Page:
Diethylstilbestrol (DES) and Cancer

Diethylstilbestrol (DES), a synthetic form of the female hormone oestrogen first manufactured in 1938, was prescribed in Australia in the late 1940s and 1950s, less often in the 1960s and 1970s, and was prescribed in some instances beyond 1971.
DES was primarily given to prevent miscarriage and other pregnancy complications, such as tubal pregnancy and early delivery.
Other therapeutic uses included suppression of lactation and post menopausal syndrome.
Separately it was later used as a growth promoter in chicken, sheep and cattle.

Key facts around  Diethylstilbestrol (DES) and Cancer

  • Although the majority of persons exposed to DES will not experience any negative health effects, available research findings indicate that exposure to DES increases the risk of the following health problems:
    • Women who took DES during pregnancy have a small increased risk for breast cancer.
    • Women exposed to DES in utero (DES daughters) are at increased risk for clear cell adenocarcinoma of the vagina/cervix, structural abnormalities in the reproductive tract, miscarriage, tubal (ectopic) pregnancy, infertility and premature birth. Women over 40 years of age who were exposed to DES in utero are at increased risk of breast cancer.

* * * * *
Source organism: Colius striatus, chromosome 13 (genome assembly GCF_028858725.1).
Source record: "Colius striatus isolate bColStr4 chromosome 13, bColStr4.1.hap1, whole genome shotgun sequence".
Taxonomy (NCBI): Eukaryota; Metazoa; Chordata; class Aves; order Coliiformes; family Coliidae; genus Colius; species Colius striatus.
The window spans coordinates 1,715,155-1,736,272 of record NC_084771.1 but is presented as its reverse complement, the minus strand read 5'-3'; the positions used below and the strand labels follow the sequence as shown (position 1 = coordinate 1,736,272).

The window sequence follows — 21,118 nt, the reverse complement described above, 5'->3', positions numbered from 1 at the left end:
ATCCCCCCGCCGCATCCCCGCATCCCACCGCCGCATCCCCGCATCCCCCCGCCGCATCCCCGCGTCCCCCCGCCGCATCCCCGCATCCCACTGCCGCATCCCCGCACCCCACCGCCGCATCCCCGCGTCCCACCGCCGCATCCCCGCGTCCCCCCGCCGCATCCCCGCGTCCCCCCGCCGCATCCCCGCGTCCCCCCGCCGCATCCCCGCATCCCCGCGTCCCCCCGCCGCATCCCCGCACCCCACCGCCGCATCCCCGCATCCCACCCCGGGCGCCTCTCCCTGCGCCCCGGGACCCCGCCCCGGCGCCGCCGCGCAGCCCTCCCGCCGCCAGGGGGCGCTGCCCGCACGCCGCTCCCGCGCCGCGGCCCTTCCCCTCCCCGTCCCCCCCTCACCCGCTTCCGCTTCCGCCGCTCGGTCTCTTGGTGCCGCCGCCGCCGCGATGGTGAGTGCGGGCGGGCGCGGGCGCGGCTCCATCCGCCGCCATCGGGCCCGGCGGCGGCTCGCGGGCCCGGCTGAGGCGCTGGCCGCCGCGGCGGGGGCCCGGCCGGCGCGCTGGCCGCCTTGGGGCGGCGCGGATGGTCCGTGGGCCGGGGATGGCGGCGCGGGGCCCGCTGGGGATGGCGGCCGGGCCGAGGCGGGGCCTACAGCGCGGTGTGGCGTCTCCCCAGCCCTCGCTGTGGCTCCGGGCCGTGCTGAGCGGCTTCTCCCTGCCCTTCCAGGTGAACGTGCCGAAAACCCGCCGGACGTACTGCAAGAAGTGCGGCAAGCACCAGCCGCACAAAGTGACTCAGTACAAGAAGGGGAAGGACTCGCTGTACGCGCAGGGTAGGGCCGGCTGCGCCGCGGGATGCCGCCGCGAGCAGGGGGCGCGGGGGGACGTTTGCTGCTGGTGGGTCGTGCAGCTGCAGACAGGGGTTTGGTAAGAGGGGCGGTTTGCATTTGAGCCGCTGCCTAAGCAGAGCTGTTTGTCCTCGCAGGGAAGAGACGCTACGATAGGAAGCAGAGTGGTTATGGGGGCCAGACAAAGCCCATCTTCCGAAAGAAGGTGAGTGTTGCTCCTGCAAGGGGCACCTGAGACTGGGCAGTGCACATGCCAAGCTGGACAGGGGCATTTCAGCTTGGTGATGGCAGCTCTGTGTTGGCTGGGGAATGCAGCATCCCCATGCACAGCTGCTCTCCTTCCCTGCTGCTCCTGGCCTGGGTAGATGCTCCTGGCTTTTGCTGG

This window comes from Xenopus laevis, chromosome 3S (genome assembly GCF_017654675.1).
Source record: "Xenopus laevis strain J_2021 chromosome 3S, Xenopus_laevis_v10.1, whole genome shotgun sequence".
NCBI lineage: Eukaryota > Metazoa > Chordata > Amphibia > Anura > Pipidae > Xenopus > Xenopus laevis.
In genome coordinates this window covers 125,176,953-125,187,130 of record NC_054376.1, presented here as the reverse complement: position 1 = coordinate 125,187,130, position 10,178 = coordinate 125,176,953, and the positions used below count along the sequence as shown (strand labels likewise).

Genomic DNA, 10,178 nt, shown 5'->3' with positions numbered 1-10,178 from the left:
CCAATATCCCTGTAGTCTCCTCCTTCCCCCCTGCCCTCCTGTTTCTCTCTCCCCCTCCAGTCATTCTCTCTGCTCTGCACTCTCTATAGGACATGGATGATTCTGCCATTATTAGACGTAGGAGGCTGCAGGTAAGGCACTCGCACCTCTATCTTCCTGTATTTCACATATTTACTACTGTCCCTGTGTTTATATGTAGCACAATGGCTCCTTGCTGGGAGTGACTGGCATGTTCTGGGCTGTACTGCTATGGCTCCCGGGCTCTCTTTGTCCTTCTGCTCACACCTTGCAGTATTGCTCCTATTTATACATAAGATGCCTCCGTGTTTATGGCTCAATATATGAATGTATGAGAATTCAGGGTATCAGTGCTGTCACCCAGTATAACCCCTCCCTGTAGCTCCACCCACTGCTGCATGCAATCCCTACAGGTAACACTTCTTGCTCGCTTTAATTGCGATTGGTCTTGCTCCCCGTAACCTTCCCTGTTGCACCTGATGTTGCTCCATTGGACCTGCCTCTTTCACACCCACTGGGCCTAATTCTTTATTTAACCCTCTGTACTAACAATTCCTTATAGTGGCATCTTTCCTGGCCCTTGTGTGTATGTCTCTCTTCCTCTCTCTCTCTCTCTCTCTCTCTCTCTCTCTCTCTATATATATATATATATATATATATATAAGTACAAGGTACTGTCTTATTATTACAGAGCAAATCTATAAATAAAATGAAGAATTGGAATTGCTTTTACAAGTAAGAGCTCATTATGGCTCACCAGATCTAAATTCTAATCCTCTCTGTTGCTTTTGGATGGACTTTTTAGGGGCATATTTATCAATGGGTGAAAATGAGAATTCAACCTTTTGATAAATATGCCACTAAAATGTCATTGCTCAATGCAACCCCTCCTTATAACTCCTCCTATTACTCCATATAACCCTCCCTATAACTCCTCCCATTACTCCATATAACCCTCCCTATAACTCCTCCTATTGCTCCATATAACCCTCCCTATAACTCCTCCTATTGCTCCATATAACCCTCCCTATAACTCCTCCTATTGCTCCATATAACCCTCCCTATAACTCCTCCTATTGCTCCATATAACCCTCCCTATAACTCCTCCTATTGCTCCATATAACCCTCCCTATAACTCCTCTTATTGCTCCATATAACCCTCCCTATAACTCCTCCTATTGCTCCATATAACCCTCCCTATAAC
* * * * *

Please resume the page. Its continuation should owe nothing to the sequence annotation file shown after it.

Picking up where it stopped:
• Men exposed to DES in utero (DES sons) are at increased risk of abnormally small testes, undescended testes and non-cancerous epididymal cysts.
    • Research into the health of DES grandsons and granddaughters has not found conclusive evidence of an increased cancer risk except for the possibility of a heightened ovarian cancer risk in DES granddaughters. Research studies on this group are continuing.
  • Relevant health care providers such as General Practitioners, midwives and women’s health nurses who are familiar with DES can assist individuals affected by DES to identify possible complications.
  • Women prescribed DES while pregnant and DES daughters who are over the age of 40 are advised to follow normal screening recommendations for their age groups. They should also be ’Breast Aware’ by familiarising themselves with the normal look and feel of their breasts, and report any unusual breast changes to their doctor, irrespective of both the time since their most recent mammogram and the results of that mammogram.
  • Routine Pap testing is not an adequate gynaecological cancer screening test for DES daughters. An annual DES-specific pelvic examination is required (see page 4).
  • DES daughters planning pregnancy should alert their clinician of exposure prior to conception so they can be evaluated for cervical and uterine abnormalities. During pregnancy, DES daughters should be treated as ’high risk’ patients.
  • DES sons should regularly check for lumps or swellings on the surface of the testes and promptly report any testicular masses, blood in the urine, or genital complaints to their doctor.
  • Continued monitoring of the third generation of individuals whose grandmothers were exposed during pregnancy to DES is needed to conclusively determine whether there is an increased risk of cancer in this population.